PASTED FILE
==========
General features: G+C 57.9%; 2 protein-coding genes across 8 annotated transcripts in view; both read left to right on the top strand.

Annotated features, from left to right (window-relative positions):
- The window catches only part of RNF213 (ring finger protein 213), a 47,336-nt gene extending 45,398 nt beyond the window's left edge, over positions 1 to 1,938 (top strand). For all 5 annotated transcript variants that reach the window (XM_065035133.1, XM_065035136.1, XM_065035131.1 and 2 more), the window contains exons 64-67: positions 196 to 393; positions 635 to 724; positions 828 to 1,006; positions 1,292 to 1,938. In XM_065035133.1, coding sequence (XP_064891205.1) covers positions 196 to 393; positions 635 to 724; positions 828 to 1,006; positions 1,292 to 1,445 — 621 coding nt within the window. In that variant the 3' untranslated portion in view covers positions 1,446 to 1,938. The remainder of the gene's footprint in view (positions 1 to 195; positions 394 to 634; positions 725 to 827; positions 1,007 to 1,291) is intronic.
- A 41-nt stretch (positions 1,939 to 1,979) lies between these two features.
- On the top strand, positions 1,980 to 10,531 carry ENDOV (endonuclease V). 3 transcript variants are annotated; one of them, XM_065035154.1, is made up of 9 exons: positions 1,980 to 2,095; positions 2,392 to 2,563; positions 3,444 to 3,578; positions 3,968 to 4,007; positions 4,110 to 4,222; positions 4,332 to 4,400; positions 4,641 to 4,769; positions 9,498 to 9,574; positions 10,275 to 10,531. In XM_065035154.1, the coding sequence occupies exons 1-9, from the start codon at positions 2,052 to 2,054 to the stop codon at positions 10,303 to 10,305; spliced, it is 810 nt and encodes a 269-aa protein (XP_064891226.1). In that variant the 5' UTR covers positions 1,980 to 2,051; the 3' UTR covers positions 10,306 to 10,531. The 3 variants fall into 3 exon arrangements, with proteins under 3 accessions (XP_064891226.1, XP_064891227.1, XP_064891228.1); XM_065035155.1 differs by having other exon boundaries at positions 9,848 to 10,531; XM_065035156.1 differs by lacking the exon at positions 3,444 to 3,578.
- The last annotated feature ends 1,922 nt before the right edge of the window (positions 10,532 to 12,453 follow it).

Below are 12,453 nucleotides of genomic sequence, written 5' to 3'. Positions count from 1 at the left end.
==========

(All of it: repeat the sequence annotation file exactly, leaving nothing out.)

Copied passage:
General features: G+C 57.9%; 2 protein-coding genes across 8 annotated transcripts in view; both read left to right on the top strand.

Annotated features, from left to right (window-relative positions):
- The window catches only part of RNF213 (ring finger protein 213), a 47,336-nt gene extending 45,398 nt beyond the window's left edge, over positions 1 to 1,938 (top strand). For all 5 annotated transcript variants that reach the window (XM_065035133.1, XM_065035136.1, XM_065035131.1 and 2 more), the window contains exons 64-67: positions 196 to 393; positions 635 to 724; positions 828 to 1,006; positions 1,292 to 1,938. In XM_065035133.1, coding sequence (XP_064891205.1) covers positions 196 to 393; positions 635 to 724; positions 828 to 1,006; positions 1,292 to 1,445 — 621 coding nt within the window. In that variant the 3' untranslated portion in view covers positions 1,446 to 1,938. The remainder of the gene's footprint in view (positions 1 to 195; positions 394 to 634; positions 725 to 827; positions 1,007 to 1,291) is intronic.
- A 41-nt stretch (positions 1,939 to 1,979) lies between these two features.
- On the top strand, positions 1,980 to 10,531 carry ENDOV (endonuclease V). 3 transcript variants are annotated; one of them, XM_065035154.1, is made up of 9 exons: positions 1,980 to 2,095; positions 2,392 to 2,563; positions 3,444 to 3,578; positions 3,968 to 4,007; positions 4,110 to 4,222; positions 4,332 to 4,400; positions 4,641 to 4,769; positions 9,498 to 9,574; positions 10,275 to 10,531. In XM_065035154.1, the coding sequence occupies exons 1-9, from the start codon at positions 2,052 to 2,054 to the stop codon at positions 10,303 to 10,305; spliced, it is 810 nt and encodes a 269-aa protein (XP_064891226.1). In that variant the 5' UTR covers positions 1,980 to 2,051; the 3' UTR covers positions 10,306 to 10,531. The 3 variants fall into 3 exon arrangements, with proteins under 3 accessions (XP_064891226.1, XP_064891227.1, XP_064891228.1); XM_065035155.1 differs by having other exon boundaries at positions 9,848 to 10,531; XM_065035156.1 differs by lacking the exon at positions 3,444 to 3,578.
- The last annotated feature ends 1,922 nt before the right edge of the window (positions 10,532 to 12,453 follow it).

Below are 12,453 nucleotides of genomic sequence, written 5' to 3'. Positions count from 1 at the left end.